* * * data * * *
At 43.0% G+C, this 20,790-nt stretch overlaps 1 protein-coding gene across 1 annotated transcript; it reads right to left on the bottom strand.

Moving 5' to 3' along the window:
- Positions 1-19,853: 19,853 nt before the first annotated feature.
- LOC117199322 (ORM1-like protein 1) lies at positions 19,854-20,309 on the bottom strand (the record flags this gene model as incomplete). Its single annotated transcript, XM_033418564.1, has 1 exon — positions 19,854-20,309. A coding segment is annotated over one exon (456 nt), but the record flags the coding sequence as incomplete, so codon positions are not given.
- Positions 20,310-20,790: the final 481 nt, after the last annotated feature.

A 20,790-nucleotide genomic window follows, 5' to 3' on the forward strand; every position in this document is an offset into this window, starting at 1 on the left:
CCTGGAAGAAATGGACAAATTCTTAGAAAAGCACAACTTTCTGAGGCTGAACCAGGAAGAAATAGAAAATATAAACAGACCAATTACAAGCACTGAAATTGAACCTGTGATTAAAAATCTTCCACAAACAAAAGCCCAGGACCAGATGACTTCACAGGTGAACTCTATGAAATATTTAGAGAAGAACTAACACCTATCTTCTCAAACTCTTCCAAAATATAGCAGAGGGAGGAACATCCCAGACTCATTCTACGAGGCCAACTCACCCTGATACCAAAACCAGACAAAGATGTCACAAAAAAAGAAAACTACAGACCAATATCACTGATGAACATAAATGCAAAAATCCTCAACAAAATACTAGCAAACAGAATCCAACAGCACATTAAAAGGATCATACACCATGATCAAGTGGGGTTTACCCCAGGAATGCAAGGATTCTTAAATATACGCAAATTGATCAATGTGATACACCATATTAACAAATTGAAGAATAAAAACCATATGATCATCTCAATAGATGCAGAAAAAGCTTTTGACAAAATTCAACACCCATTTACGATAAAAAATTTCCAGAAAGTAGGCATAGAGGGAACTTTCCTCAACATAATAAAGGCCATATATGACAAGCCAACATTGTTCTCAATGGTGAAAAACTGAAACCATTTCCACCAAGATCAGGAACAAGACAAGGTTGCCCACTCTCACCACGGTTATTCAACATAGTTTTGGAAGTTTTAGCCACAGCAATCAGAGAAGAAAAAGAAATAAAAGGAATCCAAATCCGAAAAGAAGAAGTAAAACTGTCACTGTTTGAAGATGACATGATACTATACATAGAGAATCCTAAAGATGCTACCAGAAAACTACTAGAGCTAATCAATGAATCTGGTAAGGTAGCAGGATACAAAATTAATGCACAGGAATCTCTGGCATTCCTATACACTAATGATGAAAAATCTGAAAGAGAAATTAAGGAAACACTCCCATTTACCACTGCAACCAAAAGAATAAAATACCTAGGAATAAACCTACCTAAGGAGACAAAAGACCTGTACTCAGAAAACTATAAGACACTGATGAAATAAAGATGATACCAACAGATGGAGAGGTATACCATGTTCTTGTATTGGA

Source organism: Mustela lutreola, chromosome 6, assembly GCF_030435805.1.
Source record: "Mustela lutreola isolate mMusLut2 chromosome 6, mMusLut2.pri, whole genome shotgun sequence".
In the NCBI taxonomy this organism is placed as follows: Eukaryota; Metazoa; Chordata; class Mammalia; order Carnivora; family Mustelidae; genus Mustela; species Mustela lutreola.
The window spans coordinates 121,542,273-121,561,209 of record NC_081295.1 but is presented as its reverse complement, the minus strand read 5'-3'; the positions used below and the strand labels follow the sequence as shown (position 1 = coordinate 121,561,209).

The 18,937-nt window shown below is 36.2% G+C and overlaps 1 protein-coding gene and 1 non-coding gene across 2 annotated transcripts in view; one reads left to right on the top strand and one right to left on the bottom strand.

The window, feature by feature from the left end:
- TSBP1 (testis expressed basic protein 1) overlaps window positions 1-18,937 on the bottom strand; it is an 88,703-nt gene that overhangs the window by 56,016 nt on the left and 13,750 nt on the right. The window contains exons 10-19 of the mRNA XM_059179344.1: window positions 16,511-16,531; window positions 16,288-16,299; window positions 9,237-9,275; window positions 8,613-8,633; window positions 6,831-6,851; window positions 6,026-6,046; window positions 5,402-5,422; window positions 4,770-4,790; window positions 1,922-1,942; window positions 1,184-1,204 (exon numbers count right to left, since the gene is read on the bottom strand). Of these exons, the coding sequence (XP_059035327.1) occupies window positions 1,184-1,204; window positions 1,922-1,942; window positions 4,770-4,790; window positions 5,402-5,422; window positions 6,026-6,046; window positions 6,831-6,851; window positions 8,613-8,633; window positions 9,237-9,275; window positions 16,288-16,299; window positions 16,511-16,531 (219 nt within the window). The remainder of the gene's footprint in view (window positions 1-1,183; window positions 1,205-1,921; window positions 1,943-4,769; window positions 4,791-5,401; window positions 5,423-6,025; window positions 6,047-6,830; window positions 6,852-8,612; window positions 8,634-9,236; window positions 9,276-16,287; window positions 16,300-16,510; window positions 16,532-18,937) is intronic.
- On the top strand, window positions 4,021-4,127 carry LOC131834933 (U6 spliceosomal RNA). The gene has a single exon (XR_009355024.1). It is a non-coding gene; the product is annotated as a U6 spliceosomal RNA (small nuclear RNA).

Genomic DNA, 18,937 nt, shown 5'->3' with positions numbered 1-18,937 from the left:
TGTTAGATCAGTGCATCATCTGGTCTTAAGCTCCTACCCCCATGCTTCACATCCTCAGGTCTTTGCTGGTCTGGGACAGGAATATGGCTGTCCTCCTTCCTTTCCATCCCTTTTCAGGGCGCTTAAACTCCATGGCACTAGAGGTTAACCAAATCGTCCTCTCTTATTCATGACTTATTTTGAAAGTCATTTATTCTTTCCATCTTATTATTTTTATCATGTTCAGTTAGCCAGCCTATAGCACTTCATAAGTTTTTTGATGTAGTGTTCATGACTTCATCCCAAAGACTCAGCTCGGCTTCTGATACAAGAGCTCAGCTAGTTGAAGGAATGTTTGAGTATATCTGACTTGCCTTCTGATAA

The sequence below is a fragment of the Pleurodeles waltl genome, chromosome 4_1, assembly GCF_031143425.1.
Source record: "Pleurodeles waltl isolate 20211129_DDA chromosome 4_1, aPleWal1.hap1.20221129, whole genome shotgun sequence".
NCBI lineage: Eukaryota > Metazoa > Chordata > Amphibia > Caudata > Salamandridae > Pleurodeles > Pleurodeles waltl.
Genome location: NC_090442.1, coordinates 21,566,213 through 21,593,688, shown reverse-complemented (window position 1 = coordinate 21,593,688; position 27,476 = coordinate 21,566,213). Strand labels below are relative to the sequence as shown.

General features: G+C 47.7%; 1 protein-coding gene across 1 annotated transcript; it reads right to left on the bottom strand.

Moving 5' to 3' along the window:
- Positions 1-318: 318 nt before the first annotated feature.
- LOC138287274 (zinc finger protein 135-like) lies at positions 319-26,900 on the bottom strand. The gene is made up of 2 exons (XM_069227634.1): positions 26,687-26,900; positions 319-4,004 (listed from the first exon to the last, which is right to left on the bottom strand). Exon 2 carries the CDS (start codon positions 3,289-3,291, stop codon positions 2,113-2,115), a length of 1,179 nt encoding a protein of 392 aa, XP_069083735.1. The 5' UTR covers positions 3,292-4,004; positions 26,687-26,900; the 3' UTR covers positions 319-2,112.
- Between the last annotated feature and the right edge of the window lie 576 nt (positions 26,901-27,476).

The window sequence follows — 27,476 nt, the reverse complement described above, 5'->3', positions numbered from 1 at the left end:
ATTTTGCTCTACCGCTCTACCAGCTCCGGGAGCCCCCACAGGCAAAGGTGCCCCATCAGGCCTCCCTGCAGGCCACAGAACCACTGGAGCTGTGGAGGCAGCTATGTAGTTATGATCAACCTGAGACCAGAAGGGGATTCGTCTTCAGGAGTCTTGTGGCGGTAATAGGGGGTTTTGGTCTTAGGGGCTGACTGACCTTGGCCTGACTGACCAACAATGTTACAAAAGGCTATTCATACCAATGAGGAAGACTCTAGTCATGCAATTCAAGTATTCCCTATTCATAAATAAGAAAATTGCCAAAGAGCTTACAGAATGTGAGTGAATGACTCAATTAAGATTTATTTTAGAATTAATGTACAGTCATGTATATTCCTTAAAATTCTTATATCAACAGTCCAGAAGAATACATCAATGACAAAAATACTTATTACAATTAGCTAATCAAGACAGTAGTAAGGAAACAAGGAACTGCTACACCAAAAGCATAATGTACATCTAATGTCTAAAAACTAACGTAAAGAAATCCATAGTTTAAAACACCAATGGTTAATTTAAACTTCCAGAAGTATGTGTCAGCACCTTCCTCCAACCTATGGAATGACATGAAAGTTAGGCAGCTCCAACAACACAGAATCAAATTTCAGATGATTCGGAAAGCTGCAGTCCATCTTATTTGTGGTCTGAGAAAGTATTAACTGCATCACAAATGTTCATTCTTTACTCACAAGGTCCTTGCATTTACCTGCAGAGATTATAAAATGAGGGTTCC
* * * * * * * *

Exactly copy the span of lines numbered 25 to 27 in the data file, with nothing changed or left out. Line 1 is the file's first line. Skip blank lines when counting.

- LOC138287274 (zinc finger protein 135-like) lies at positions 319-26,900 on the bottom strand. The gene is made up of 2 exons (XM_069227634.1): positions 26,687-26,900; positions 319-4,004 (listed from the first exon to the last, which is right to left on the bottom strand). Exon 2 carries the CDS (start codon positions 3,289-3,291, stop codon positions 2,113-2,115), a length of 1,179 nt encoding a protein of 392 aa, XP_069083735.1. The 5' UTR covers positions 3,292-4,004; positions 26,687-26,900; the 3' UTR covers positions 319-2,112.
- Between the last annotated feature and the right edge of the window lie 576 nt (positions 26,901-27,476).

The window sequence follows — 27,476 nt, the reverse complement described above, 5'->3', positions numbered from 1 at the left end: